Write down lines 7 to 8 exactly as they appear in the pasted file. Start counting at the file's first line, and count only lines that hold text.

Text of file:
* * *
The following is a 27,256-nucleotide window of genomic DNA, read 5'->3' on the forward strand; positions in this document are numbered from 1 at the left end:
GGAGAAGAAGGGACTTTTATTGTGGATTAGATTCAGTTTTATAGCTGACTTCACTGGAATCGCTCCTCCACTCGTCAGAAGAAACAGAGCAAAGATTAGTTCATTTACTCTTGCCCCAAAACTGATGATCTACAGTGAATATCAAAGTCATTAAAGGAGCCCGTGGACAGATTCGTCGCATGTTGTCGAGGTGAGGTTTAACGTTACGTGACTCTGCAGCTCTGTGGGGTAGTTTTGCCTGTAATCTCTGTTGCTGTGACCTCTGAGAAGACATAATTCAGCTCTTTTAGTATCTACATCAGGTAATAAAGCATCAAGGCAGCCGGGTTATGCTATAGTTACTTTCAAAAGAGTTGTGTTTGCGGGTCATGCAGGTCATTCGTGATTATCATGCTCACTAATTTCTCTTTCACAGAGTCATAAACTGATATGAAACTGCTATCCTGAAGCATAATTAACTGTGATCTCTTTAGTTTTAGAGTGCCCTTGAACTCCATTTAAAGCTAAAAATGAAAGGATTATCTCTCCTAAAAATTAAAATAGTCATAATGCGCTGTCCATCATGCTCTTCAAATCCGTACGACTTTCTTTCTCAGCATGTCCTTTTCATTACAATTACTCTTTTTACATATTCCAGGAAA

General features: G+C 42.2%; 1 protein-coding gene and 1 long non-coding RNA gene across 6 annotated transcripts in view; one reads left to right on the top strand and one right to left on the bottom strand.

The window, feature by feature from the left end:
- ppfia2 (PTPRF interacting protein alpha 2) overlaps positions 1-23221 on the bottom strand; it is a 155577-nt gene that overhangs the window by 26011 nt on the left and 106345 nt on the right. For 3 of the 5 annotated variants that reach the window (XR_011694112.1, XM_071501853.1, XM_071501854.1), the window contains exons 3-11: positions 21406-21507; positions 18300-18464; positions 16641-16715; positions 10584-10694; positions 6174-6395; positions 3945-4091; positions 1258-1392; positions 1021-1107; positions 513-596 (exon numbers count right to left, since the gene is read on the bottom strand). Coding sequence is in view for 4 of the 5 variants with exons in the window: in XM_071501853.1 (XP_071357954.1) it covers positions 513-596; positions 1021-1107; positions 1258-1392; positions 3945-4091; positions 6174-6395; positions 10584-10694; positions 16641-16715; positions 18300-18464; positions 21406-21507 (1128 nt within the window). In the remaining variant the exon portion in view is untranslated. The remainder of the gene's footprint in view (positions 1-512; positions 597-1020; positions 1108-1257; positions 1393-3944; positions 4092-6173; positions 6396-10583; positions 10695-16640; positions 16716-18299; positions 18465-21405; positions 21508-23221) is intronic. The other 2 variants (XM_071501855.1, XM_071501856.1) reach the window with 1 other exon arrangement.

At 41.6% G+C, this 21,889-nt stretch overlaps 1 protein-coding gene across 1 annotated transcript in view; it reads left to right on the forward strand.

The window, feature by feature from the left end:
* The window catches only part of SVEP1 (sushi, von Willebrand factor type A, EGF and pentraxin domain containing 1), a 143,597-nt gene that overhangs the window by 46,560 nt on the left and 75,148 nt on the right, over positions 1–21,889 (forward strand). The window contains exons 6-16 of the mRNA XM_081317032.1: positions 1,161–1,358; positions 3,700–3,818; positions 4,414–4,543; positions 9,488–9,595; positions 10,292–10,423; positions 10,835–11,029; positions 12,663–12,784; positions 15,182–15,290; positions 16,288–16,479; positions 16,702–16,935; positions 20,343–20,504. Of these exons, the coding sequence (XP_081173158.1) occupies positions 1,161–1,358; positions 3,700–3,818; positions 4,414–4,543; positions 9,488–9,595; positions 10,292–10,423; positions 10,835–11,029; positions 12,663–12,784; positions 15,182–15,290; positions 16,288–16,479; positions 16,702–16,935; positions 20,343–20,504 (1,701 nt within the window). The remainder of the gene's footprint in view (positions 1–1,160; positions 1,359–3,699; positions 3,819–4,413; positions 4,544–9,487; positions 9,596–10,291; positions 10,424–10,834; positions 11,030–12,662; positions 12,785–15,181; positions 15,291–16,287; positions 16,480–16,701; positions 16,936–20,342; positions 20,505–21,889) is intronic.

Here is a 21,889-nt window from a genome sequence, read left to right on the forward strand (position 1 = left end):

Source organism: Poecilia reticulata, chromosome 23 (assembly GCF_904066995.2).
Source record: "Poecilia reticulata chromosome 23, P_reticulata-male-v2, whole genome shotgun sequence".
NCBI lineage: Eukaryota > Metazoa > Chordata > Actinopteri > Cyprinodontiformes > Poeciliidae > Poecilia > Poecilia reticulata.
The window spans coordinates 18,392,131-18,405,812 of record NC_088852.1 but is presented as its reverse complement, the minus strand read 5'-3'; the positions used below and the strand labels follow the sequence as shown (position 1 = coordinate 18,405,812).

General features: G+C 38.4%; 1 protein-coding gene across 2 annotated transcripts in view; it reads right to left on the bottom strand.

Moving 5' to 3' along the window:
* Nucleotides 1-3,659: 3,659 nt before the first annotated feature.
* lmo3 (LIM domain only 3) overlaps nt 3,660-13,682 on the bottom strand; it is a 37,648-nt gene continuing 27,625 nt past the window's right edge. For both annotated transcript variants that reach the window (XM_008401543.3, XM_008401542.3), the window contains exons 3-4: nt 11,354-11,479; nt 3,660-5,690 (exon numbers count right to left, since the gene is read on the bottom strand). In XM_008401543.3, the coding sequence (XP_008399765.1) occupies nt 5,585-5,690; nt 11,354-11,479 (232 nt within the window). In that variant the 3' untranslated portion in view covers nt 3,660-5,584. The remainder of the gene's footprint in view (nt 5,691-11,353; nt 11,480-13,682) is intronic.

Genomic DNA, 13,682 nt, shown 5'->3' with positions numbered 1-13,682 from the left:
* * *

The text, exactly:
The window, feature by feature from the left end:
* The window catches only part of SVEP1 (sushi, von Willebrand factor type A, EGF and pentraxin domain containing 1), a 143,597-nt gene that overhangs the window by 46,560 nt on the left and 75,148 nt on the right, over positions 1–21,889 (forward strand). The window contains exons 6-16 of the mRNA XM_081317032.1: positions 1,161–1,358; positions 3,700–3,818; positions 4,414–4,543; positions 9,488–9,595; positions 10,292–10,423; positions 10,835–11,029; positions 12,663–12,784; positions 15,182–15,290; positions 16,288–16,479; positions 16,702–16,935; positions 20,343–20,504. Of these exons, the coding sequence (XP_081173158.1) occupies positions 1,161–1,358; positions 3,700–3,818; positions 4,414–4,543; positions 9,488–9,595; positions 10,292–10,423; positions 10,835–11,029; positions 12,663–12,784; positions 15,182–15,290; positions 16,288–16,479; positions 16,702–16,935; positions 20,343–20,504 (1,701 nt within the window). The remainder of the gene's footprint in view (positions 1–1,160; positions 1,359–3,699; positions 3,819–4,413; positions 4,544–9,487; positions 9,596–10,291; positions 10,424–10,834; positions 11,030–12,662; positions 12,785–15,181; positions 15,291–16,287; positions 16,480–16,701; positions 16,936–20,342; positions 20,505–21,889) is intronic.